User talk:DM8954/Wave Propulsion Louvers
Waves are actually quite fast; see this. Given enough time the waves accelerate to wind speed. The example calculating 56 km/h (35 mph) doesn't seem absurd, and that's pretty fast for a large structure.
Btw, couldn't the same system be used to capture wave energy by creating windmills where the blades use louvers to only be affected by water in the right direction? (See also Panemone) Joep 18:48, 23 March 2009 (UTC)
When I mentioned that top speed would always be less than wave speed, I was actually thinking along the same lines as the fact that waves can eventually match wind speed. It does take a certain amount of time for full wind speed to be achieved by the waves. Between drag, the weight of the structure being propelled, and the time it would take to move with the wave (in the same way waves catch up to the wind) conditions could very well change before a large structure could match wave speed ...unless wave speed decreases after we've nearly caught up to a faster wave, in which case, we might be able to maintain the new lower speed.
Lets say, for the sake of estimating, that the device is only 75% efficient in a given period of time. You could only move 26mph into 35mph headwinds... but that wind would also resist the overall movement of the structure, further reducing your speed based on the drag of the part of the structure above water. A sizable system could probably move you 25%-50% of wind speed into the wind. (unless you've got slow waves and the wind only just picked up) Even so, working with the wind, you could achieve some pretty decent speeds, even if wave speed (like light speed) is the absolute speed limit of the system. Admittedly, though I never officially claimed wave speed as fast or slow, this is faster than I expected. Even 10% efficiency exceeds Vincecate's minimum speed for his Migration Plan.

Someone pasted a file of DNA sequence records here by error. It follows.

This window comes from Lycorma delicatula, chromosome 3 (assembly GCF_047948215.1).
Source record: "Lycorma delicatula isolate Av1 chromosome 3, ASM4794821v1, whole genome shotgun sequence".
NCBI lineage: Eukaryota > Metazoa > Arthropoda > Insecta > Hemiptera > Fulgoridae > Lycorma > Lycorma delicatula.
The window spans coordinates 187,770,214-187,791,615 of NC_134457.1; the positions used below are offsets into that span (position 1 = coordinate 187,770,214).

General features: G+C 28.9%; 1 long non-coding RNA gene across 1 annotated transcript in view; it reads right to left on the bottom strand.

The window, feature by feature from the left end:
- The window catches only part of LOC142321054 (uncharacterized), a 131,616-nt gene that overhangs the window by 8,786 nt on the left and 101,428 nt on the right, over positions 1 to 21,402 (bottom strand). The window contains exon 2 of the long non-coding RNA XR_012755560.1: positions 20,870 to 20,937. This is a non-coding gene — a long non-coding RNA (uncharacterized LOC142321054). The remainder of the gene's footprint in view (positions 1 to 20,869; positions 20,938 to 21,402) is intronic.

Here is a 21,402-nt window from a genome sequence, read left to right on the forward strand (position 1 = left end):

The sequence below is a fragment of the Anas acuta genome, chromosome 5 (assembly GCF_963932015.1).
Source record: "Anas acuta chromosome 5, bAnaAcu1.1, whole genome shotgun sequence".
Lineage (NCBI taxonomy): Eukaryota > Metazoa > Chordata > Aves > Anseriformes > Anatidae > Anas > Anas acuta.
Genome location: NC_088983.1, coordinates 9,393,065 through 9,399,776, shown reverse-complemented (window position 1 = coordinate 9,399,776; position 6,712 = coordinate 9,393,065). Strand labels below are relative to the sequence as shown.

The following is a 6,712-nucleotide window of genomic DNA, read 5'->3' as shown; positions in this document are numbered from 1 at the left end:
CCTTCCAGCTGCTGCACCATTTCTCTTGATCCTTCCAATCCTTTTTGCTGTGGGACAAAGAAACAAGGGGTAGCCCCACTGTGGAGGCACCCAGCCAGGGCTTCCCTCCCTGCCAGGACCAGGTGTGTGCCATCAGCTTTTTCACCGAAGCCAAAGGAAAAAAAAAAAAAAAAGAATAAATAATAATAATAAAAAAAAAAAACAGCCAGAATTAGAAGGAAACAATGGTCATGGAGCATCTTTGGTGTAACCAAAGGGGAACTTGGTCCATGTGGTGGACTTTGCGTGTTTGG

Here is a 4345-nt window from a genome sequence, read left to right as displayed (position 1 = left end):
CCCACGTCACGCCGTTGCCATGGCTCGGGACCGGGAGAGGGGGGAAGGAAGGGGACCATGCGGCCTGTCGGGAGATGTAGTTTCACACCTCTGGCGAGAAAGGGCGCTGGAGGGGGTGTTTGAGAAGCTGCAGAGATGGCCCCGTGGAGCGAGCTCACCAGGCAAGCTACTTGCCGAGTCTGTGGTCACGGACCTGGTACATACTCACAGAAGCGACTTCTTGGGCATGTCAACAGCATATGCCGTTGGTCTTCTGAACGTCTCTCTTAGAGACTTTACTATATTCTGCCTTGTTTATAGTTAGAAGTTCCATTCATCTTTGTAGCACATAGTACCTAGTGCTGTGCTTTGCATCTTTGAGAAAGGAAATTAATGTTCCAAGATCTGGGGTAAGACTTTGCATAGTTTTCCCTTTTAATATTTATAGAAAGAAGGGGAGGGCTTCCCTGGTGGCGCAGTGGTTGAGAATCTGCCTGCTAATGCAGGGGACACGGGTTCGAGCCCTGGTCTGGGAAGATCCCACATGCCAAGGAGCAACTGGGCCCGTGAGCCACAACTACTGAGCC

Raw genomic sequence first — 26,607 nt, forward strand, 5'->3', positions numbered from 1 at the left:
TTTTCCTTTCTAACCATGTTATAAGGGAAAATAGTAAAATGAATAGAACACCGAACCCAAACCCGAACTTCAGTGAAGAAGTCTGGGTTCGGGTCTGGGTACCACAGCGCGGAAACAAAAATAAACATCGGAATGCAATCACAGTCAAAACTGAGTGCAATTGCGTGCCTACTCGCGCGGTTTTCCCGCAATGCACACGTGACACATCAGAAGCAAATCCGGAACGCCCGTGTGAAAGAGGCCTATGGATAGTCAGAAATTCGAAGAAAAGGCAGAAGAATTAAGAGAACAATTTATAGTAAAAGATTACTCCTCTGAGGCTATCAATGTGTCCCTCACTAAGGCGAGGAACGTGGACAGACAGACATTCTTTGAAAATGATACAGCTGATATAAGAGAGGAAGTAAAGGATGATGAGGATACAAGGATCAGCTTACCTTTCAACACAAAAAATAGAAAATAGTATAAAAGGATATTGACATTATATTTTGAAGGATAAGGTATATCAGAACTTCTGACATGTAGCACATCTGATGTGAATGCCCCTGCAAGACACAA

That's a great Idea for power generation. Really, the same idea could be adapted right back to a wind turbine mode, rather than just waves... oh, that's called a panemone. haha. Thanks for the link.
I still have one more adaptation of louvers that I keep forgetting to add here. Maybe this note will remind me. --DM8954 22:00, 23 March 2009 (UTC)
(found it's called Savonius wind turbine) This one probably has very low efficiency, but it looks cheap enough to compensate for that. Joep 22:19, 23 March 2009 (UTC)
Replace the fins with louvered panels and that's exactly what I was picturing. It would improve the efficiency of the design, but it would take some testing to know if it could even match current designs. --DM8954 01:26, 24 March 2009 (UTC)
With louvered panels it would be a panemone under water. I think it's a great idea for both propulsion and harvesting wave power. As usual, somenone has filed a patent for something similar.
I'm looking for a cheap pump to turn the rotation into water pressure so the energy could easily be concentrated using tubes to pressurize an air tank that can store a lot of energy. From there to electricity, using an compressed air engine and a generator. The energy can in turn be used for propulsion, of course. Don't forget about your note :) Joep 01:56, 24 March 2009 (UTC)
I finally noticed and corrected the "low-speed" comment that started this whole discussion and added the information I alluded to in my earlier note.
The design I'm considering is still slightly different than the ones you've linked. The neo-aerodynamic site you linked still shows the design as being very much like the .gif you posted, except there is one small gap in each arm and they are using airfoil cross sections instead of thin sheets.
My version would be horizontal louvers that open when headed into the wind but close when moving the other direction. --DM8954 18:44, 24 March 2009 (UTC)